A bipartisan effort among Pennsylvania lawmakers to bolster career readiness and workforce skills could be a boon to public libraries, which are due to get their first state funding increase in nearly a decade.
The 2019-20 spending plan that Gov. Tom Wolf is expected to sign this week includes a $59 million allocation for Pennsylvania’s public library subsidy — a 9 percent bump from the current fiscal year that ends July 1, and the fund’s first increase since 2010.
Advocates say it’s a crucial victory for public libraries, which provide thousands of Pennsylvanians with internet access to search for jobs or enroll in government services.
“[State funding] is a significant portion of our operating income,” Karen Cullings, interim executive director of the Dauphin County Library System, said. “It really keeps the doors open and the lights on in a lot of ways.”
Libraries across the state are still reeling from deep cuts sustained in 2003, when the General Assembly slashed the library subsidy. Many libraries reduced their hours or programs to trim costs.
The constraint forced the Dauphin County Library System to cut one day of operations at each of its eight branches. They still haven’t restored seven-day-a-week programs, Cullings said, but an increase in state aid is a “step in the right direction” to put libraries back on firm financial footing.
Since public libraries are offering more services today than ever before, the past decade of flat funding was especially hard to bear, Christi Buker, executive director of the Pennsylvania Library Association, said.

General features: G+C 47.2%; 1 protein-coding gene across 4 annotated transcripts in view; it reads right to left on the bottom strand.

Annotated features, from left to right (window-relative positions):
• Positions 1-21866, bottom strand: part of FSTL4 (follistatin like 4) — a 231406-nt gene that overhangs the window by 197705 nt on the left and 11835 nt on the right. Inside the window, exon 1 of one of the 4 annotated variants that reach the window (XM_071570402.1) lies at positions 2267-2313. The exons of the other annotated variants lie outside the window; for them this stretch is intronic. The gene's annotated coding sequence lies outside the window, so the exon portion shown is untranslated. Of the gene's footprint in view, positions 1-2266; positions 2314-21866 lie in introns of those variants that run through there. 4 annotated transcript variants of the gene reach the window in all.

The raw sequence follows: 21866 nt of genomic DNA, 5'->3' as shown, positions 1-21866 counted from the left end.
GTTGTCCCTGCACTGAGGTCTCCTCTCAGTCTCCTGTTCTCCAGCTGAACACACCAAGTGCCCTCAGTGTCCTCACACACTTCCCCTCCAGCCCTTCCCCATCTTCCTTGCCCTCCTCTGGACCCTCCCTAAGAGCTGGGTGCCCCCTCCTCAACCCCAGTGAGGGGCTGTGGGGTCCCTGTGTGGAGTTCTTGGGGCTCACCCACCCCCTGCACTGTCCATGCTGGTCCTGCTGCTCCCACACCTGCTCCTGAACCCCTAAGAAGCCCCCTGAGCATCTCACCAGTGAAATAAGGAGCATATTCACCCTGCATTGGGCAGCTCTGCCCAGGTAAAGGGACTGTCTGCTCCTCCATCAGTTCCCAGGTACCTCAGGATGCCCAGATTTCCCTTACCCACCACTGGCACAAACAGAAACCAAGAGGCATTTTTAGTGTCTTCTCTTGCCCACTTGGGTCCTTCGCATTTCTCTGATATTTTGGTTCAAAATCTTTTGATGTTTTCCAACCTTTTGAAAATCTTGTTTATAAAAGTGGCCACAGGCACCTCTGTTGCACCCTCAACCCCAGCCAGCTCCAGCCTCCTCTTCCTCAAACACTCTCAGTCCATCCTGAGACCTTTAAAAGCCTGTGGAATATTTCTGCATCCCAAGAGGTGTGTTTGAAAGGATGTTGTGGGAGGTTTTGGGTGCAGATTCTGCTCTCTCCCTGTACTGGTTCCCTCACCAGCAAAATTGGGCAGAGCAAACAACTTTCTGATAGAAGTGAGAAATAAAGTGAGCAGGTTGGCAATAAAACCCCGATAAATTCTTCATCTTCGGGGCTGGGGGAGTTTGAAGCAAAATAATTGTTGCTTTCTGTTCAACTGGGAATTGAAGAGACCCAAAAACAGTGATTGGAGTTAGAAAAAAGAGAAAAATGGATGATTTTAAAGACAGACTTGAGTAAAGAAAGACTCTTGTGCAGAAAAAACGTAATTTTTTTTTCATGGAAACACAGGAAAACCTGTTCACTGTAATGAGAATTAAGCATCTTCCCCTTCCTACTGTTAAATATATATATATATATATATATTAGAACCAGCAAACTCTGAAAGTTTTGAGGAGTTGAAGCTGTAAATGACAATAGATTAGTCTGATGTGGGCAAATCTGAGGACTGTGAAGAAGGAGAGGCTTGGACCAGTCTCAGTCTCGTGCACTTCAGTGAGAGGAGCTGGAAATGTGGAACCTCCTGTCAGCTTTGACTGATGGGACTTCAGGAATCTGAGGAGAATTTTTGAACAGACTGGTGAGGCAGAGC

“Libraries are so much more than books,” Buker said “If you haven’t been into a library in a long time, you might be surprised to see how busy it is.”
Demand for e-books and audiobooks has skyrocketed in recent years, but library patrons haven’t lost interest in traditional book-borrowing programs, Cullings said.
Libraries also offer public access to computer and internet services, serving job seekers and students who might not have reliable internet connections at home. Some branches are even morphing into human service agencies.
The Dauphin County Library System, which maintains a downtown Harrisburg branch just blocks from the Capitol complex, partners with the county human services department to train employees to respond to patrons in need.
Thanks to that partnership, library employees know how to refer patrons to housing services and how to interact with patrons who may be mentally ill, Cullings said.
For nearly two years, Pennsylvania’s libraries have been particularly vital for people from Puerto Rico who were displaced by Hurricane Maria in 2017, Buker said. Many rely on libraries to find government services, research jobs and housing, and learn English.
Not adjusted for inflation, the proposed allocation to public libraries is $20 million lower than it was at its historic high in 2001, Buker said. That year, the library fund got $75 million in state aid.
Public libraries also receive local revenue and charitable donations, which are much easier to incentivize when state funding is strong, Buker said. But since state aid remains a crucial piece of their funding, Buker hopes this year’s increase is the first of many to come.
“We know that proportionally, this may seem like a big increase,” Buker said. “But it’s not even close to restoring where we were. We have a long way to go.”